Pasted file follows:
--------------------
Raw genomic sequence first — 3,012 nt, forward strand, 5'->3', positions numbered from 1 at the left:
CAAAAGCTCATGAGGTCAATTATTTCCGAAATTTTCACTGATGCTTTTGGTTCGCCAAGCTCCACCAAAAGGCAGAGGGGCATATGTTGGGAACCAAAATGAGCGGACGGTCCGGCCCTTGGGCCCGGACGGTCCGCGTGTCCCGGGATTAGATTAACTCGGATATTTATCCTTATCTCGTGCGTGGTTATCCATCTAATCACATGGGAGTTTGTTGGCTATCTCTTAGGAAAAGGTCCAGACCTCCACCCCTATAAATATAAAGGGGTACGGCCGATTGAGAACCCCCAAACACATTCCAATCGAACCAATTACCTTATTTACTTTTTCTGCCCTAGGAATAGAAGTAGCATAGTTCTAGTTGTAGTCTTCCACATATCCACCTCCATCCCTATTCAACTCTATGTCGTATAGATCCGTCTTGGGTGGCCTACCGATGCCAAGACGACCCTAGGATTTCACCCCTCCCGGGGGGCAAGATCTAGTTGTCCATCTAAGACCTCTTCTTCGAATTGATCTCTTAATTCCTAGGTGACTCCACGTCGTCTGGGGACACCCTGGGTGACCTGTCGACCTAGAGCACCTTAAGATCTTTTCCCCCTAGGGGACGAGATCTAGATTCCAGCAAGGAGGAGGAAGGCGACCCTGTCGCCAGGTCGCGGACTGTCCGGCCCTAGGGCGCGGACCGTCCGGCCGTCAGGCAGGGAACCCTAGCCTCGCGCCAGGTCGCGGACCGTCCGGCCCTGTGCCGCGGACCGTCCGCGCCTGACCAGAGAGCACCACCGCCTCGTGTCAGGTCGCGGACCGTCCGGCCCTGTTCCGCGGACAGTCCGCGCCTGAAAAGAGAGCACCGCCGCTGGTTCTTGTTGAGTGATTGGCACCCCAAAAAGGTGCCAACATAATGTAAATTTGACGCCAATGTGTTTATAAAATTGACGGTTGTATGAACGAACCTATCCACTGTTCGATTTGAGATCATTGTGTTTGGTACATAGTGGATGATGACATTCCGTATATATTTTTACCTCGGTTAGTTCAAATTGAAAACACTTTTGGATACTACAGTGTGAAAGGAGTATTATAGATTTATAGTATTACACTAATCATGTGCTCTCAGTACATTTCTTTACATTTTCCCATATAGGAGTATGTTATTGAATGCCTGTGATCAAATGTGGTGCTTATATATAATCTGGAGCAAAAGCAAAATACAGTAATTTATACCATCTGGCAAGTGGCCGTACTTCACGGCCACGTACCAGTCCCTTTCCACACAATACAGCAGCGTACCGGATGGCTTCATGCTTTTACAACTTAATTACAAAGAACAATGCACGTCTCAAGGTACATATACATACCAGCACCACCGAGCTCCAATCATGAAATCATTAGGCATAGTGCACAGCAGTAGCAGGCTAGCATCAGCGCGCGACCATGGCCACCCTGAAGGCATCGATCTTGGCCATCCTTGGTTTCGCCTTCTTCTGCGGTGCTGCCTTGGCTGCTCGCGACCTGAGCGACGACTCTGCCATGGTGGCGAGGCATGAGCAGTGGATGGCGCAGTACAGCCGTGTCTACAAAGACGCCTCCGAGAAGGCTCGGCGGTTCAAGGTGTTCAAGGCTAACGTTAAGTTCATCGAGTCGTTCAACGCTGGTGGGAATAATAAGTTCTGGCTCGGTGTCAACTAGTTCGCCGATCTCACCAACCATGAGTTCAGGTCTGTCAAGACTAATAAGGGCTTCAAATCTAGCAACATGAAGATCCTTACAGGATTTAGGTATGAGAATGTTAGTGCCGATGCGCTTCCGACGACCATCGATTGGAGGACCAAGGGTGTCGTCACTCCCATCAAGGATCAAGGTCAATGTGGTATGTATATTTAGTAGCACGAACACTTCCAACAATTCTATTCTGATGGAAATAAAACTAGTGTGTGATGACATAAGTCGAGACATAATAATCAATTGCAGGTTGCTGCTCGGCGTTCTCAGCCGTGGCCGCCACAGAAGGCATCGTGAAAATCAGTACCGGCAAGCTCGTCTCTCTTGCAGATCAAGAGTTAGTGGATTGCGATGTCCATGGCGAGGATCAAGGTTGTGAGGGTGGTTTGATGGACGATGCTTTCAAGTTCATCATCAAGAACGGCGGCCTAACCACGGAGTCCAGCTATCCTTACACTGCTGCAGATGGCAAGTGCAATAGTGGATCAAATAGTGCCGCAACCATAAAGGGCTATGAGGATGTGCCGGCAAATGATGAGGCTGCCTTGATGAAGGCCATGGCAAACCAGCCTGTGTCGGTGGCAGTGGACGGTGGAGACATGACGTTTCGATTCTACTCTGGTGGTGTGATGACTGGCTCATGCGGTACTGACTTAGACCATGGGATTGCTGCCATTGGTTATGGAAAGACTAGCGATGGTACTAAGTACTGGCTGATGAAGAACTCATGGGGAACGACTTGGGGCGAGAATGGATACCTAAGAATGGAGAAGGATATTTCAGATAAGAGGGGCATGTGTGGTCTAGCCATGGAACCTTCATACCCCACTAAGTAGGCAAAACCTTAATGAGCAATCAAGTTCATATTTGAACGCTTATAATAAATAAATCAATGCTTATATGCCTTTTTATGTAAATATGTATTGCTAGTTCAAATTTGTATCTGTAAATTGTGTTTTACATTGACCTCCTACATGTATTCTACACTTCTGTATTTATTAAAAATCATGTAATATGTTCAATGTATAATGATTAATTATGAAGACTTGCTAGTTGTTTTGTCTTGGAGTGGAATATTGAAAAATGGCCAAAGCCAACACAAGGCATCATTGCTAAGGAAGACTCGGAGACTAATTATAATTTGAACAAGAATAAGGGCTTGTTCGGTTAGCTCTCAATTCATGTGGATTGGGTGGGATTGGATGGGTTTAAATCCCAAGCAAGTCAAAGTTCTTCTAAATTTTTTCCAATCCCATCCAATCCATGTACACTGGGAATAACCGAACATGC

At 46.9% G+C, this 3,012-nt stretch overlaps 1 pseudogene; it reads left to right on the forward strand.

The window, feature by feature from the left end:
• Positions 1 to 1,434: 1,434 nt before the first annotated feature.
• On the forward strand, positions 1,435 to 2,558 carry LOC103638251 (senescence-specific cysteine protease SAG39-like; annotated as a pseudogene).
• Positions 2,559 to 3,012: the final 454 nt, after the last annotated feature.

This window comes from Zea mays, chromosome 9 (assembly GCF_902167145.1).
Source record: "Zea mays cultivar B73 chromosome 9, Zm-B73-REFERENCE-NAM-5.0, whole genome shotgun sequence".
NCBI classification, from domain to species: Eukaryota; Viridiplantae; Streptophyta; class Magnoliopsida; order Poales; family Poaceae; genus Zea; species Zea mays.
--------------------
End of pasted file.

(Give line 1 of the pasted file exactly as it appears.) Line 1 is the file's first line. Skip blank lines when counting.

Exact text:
Raw genomic sequence first — 3,012 nt, forward strand, 5'->3', positions numbered from 1 at the left: